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US eyes a space base next

Now that the US space shuttle has proved itself, the space agency is beginning to push for development of a permanent space base to serve as a manned service station in orbit.

Dr. Alan M. Lovelace, acting head of the National Aeronautics and Space Administration, signaled the agency's desire at a congressional hearing praising the shuttle pilots, John W. Young and Robert L. Crippen.

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The space operations center would differ vastly from the Skylab station, which showed that people could stay in space for weeks and months at a time. The new center would be a permanent modular assembly designed to handle practical jobs, such as servicing spacecraft and serving as a construction base for large orbiting platforms like communications relay posts. It would be assembled from modules hauled one by one into orbit in the shuttle's 15-by-60 -foot cargo hold.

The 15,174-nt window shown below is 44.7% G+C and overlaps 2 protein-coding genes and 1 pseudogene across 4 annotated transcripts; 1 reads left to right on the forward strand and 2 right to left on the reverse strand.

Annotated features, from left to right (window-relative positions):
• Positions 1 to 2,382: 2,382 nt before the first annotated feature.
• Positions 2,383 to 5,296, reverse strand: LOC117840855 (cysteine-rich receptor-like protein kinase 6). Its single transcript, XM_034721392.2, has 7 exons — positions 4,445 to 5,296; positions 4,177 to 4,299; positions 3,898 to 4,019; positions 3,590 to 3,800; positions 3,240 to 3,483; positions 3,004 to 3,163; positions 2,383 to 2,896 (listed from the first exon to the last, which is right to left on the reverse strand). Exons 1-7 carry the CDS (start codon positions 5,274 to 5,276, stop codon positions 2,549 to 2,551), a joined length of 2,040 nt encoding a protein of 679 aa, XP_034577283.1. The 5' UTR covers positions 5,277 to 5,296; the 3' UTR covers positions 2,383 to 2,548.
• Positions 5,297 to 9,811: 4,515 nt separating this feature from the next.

The center would initially house up to eight people for three to six, months at a time. It would have enough supplies and backup facilities to allow the crew to remain without the continuous presence of a shuttle

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